After Apple's success with the iPad, every smartphone manufacturer seemed to want a slice of the newly created tablet market. First in line were the Android tablets that were packed with features but were held down by sub-par usability. The Blackberry Playbook stands on the other end of the spectrum. It's a highly usable device that oozes quality but is strangely bereft of features especially for users who don't own a Blackberry phone.
Through the duration of my review, the Playbook amazed me and frustrated me in turns. Here's what I thought of it.
For some eldritch reason many of the Playbook's features depend on a Blackberry handset essentially ensuring that to get full functionality from the Playbook, you need to own a Blackberry smartphone.
A larger screen-size and the ability to have a larger sized device allow tablet-makers to pack in good specs under the hood and the Playbook is no exception. The tablet is powered by a 1GHz dual-core processor and a dedicated GPU. It supports Wi-Fi but unfortunately not 3G. The Playbook also has a GPS chip built-in but there is no pre-installed navigation app apart from the standard Bing Maps.
The Playbook has a 7-inch capacitive display with a resolution of 1024x600 pixels. It also has dual-cameras- a 3MP front-facing one for video-chats and a primary 5MP camera.
The Playbook runs the first version of Blackberry Tablet OS and as a result has a completely new UI and method of navigation. Apps are taken care of by the Blackberry App World store and that store consists of apps that have been developed for the Playbook. I was also informed by RIM reps that in the future the Playbook will be supporting select Android Market apps but that's not yet possible. At present though, although the quality of apps in the app store is pretty good, the numbers still need some bolstering.
The Playbook's OS has been designed wholly around the concept of multi-tasking. Instead of using widgets that you can move to a designated homescreen, you can instead place entire apps on the multi-tasking pane. As a result, the apps continue to work even when minimized just like a minimized window on your desktop would. The Playbook's multi-tasking capabilities are quite frankly astounding and I ran more than 10 apps simultaneously including an HD video, a game and the browser without witnessing any slowdowns. A neat addition is that you can continue to interact with the apps even when they are in their minimized state within the multi-tasking pane.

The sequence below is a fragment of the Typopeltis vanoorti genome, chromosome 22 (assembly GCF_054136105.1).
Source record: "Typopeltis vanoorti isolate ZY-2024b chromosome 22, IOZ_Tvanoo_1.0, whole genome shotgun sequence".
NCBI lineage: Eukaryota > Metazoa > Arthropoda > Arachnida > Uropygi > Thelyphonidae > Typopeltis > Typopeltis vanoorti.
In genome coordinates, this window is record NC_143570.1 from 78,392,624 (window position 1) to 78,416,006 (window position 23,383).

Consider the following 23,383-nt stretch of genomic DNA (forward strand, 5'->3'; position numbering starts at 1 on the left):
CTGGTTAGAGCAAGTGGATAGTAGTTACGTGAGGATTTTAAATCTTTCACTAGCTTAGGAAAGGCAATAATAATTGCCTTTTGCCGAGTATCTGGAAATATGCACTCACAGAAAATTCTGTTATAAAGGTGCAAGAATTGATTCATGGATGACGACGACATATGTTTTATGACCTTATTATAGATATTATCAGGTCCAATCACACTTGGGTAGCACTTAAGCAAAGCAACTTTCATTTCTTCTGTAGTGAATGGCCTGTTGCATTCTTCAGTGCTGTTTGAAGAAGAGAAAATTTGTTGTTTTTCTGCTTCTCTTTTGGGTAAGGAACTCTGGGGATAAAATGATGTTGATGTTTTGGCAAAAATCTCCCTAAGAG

The Multitasking Pane on the Playbook.
The Playbook doesn't offer any telephony features either but you really can't hold anything against it for that since you really won't be using such a large device as a phone.
I reviewed the 16GB version of the Playbook and along with that the 32GB and 64GB variants are also available in the market. The Playbook however doesn't support memory cards. The tablet uses a microUSB slot to connect to the PC and also offers a miniHDMI port.
The Documents to Go office suite comes pre-installed on the Playbook that allows you to edit and create Word docs and Excel sheets and also allows you to view PowerPoint presentations and PDF files. The major drawback of the Playbook is highlighted in its productivity features. For some eldritch reason many of the Playbook's features depend on a Blackberry handset essentially ensuring that to get full functionality from the Playbook, you need to own a Blackberry smartphone. As a result, there's no calendar/scheduler app pre-installed on the Playbook and instead it uses the calendar app on the Blackberry smartphone.
The feature known as Blackberry Bridge essentially creates a bridge between your Blackberry handset and the Playbook over Bluetooth letting you use your favorite Blackberry apps such as email, Blackberry Messenger, Blackberry Contacts and the aforementioned scheduler/organizer app. If you have a supported Blackberry handset (we tried the Curve 8320 but it didn't work. However, the Tour 9630 and the Curve 8520 did), then it works really well. However, if you are among the majority of human beings that don't own a Blackberry phone, then you will be locked out from using plenty of features. One of the stark examples is the complete absence of an e-mailing app on the Playbook. If you don't have a Blackberry phone, then the only way you will be able to access your email is through the browser.
The Blackberry Bridge menu.
Bridge also allows you to access media files on your Blackberry phone and play/view them on the Playbook. I tested this feature and it worked fine when it came to pictures and music but it seemed to have issues recognizing video files.